This complex, fugal narrative is more than a mere exercise in technical virtuosity. Diary of a Bad Year poses serious and deeply troubling questions: “Why is it so hard to say anything about politics from outside politics? Why can there be no discourse about politics that is not itself political?” Señor C’s struggle to describe a world free of state power is burdened by his realization that he lacks an adequate literary form to represent such a perfectly free existence. What, C might wonder, would the language of pure freedom, of undiluted individual autonomy sound like? What hitherto unknown literary genre or artistic form, uninflected by the sorry history of human government, might body forth such a world? It is as if we were to ask what tongue Adam spoke before the fall.
Although Alan (a not entirely convincing representative of amoral capitalism and belligerent “neo-liberalism”) describes Señor C as a sentimental socialist, C characterizes his own brand of political thought as “pessimistic anarchistic quietism.” He explains: “anarchism because experience tells me that what is wrong with politics is power itself; quietism because I have my doubts about the will to set about changing the world, a will infected with the drive to power; and pessimism because I am skeptical that, in a fundamental way, things can be changed.”
In wide-ranging remarks that wrestle with the political thought of Aristotle, Machiavelli, Hobbes, and Etienne de la Boétie, the 16th-century philosopher of civil disobedience, Señor C finds it especially troubling that “the only ‘we’ we know—ourselves and the people close to us—are born into the state; and our forebears too were born into the state as far back as we can trace. The state is always there before we are.” For Señor C, the state originates in a criminal conspiracy: gangs of armed men employ force to extort money and obedience from their “subjects.”
C insists that the criminal activities of the state do not end with the act of its founding, but are always and everywhere present in the contemporary world. The aerial bombing of civilian populations, the detentions at Guantanamo Bay, the suspension of civil liberties and widespread increase of surveillance in the war on terror —all speak to the fact that the state establishes its absolute sovereignty through violence.
By such means the state continually demonstrates that there is no authority higher than itself, that it is the ultimate source of all law and justice, that it possesses the “right” to treat “outlaws”—that is, individuals who reject its legitimacy—with impunity. What particularly depresses Señor C is the universal powerlessness and (more worrisome still) unwillingness of individuals to throw off this criminal conspiracy that goes by the name of “the state.”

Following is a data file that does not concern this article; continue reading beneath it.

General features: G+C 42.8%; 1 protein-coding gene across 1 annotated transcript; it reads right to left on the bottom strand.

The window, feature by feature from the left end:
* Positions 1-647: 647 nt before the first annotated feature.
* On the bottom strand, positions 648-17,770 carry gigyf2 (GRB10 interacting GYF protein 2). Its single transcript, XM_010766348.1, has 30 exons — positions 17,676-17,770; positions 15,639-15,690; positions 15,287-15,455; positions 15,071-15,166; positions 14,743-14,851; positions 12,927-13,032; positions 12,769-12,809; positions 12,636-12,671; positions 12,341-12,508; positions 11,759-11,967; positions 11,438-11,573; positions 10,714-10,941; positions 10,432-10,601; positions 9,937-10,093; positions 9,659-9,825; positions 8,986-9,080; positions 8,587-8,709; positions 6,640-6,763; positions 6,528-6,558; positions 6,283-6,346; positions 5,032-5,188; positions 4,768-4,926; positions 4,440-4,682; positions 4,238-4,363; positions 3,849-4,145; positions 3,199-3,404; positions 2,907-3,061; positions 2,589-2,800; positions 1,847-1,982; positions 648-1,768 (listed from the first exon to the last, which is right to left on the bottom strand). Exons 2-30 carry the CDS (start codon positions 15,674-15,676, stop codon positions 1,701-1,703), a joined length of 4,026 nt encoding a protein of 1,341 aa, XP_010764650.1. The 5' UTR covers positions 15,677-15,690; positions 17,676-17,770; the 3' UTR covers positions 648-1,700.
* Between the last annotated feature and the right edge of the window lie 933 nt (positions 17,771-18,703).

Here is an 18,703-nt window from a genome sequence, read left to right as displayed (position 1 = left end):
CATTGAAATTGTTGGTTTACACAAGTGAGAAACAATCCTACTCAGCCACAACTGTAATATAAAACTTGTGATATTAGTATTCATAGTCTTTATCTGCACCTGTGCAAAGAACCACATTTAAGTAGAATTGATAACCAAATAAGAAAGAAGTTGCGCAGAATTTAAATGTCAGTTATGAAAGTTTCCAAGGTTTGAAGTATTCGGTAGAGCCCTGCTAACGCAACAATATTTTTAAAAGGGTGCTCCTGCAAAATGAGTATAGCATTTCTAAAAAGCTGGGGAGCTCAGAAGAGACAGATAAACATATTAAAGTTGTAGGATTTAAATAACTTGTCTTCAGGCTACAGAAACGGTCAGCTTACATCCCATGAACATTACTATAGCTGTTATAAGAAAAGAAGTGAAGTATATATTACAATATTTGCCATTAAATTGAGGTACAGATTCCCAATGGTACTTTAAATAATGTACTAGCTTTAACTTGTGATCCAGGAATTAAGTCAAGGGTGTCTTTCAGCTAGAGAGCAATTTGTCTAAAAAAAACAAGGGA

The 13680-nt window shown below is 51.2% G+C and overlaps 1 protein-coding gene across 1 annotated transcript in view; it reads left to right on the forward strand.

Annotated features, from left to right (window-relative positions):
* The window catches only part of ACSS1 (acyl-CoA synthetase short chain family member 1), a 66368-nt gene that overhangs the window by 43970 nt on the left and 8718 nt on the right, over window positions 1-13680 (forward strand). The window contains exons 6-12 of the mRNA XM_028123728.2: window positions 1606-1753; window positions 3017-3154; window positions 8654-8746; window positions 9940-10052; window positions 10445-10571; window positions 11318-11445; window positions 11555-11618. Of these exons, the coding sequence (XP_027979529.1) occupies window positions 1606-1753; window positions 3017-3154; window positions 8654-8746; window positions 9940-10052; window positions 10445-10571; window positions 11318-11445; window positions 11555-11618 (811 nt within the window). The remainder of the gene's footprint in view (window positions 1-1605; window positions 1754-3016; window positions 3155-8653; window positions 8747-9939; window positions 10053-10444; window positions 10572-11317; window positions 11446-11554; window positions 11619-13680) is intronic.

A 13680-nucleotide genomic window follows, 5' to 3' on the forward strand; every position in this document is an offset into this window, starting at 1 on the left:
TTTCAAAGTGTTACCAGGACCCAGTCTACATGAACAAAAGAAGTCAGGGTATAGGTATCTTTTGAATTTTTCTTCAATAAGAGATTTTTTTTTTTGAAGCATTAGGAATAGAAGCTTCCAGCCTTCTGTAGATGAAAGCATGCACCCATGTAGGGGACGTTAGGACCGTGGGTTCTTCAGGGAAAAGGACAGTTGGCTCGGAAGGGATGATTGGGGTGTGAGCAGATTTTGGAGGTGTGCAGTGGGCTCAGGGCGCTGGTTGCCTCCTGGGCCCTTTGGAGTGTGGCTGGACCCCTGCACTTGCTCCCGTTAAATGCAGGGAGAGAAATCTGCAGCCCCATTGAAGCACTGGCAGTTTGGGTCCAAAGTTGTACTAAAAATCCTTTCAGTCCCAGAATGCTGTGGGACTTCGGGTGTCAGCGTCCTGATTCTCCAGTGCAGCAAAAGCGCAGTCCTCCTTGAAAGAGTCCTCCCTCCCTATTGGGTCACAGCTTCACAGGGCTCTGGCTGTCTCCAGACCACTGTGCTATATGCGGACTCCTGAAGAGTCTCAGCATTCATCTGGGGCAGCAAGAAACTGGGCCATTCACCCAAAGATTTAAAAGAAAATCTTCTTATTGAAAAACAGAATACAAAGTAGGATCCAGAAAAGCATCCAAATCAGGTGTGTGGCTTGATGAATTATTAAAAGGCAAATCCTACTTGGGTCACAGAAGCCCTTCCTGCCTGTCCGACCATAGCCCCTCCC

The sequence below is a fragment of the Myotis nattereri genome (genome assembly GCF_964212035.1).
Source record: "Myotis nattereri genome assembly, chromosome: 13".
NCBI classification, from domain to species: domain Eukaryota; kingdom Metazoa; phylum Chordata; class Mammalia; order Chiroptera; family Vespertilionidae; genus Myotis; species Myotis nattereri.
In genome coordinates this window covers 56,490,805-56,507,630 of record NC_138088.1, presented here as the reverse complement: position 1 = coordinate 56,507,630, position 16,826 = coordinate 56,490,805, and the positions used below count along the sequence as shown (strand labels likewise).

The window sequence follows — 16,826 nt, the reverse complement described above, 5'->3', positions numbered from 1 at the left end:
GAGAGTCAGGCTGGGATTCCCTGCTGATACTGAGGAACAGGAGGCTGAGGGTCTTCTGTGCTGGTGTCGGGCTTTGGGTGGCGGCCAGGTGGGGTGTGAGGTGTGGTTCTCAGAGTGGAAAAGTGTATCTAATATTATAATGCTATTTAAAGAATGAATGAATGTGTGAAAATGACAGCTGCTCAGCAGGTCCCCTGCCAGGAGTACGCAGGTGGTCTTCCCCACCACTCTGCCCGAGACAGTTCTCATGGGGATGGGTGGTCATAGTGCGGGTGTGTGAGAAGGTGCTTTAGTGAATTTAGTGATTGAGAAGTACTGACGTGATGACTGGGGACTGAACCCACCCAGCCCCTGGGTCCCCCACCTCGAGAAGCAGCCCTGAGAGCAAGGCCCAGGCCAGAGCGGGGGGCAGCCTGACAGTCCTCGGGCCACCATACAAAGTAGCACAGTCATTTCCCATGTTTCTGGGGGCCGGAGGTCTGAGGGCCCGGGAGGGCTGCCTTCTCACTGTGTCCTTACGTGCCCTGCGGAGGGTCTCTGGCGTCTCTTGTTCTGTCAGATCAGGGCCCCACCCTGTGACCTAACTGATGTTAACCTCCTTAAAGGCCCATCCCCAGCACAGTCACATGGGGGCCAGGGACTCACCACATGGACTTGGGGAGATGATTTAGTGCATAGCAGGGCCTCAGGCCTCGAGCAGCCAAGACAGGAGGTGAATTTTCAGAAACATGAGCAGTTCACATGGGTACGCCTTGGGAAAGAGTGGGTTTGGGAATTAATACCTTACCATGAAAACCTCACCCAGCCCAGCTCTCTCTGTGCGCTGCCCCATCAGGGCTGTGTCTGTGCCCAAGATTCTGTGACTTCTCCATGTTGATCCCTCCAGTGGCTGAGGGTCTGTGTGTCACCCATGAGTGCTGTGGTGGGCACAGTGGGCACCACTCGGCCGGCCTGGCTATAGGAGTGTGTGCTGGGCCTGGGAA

For all the passion of his opinions, Señor C senses their ineffectuality. Merely to express his outrage in print will not bring about a fundamental change in contemporary political life. In fact, it might paradoxically suggest a willingness to play by the rules set down by the political status quo. Insofar as the system tolerates C’s “strong opinions” (and even indirectly rewards him financially for giving them vent) it demonstrates that it can quite easily withstand the most vehement and radical jeremiads of its critics. C’s meeting with Anya, and his willingness to let her read and comment on his “strong opinions,” alerts him to the need to revise his opinions or offer an alternative set of reflections. The increasingly personal and intimate nature of his second, “gentle” diary, which Anya prefers to the first, marks C’s decisive turn away from public to the private affairs, from an aggressively anti-political to a more evasive apolitical mode of being in the world.
One might understand C’s second diary as an attempt to resist the power of the state by burrowing ever more deeply into the (ever shrinking and always imperiled) sphere of his private life. And just as C’s second diary corrects his first, and thereby ideally serves to delimit the sphere of politics, the more intimate narrative streams carry Coetzee’s reader that much farther away from the public realm the state claims as its own.
But if the novelistic world inhabited by C, Anya, and Alan provides a minimal and precarious refuge from the omnipotence of the state, it is not, at least as Coetzee portrays it, a utopian or prelapsarian realm. Indeed, they discover that their personal lives are blighted by the very ethical disagreements, primal struggles, and potentially dangerous forms of sexual and material competition that historically gave rise to the state itself (or, at any rate, provided a pretext for its establishment).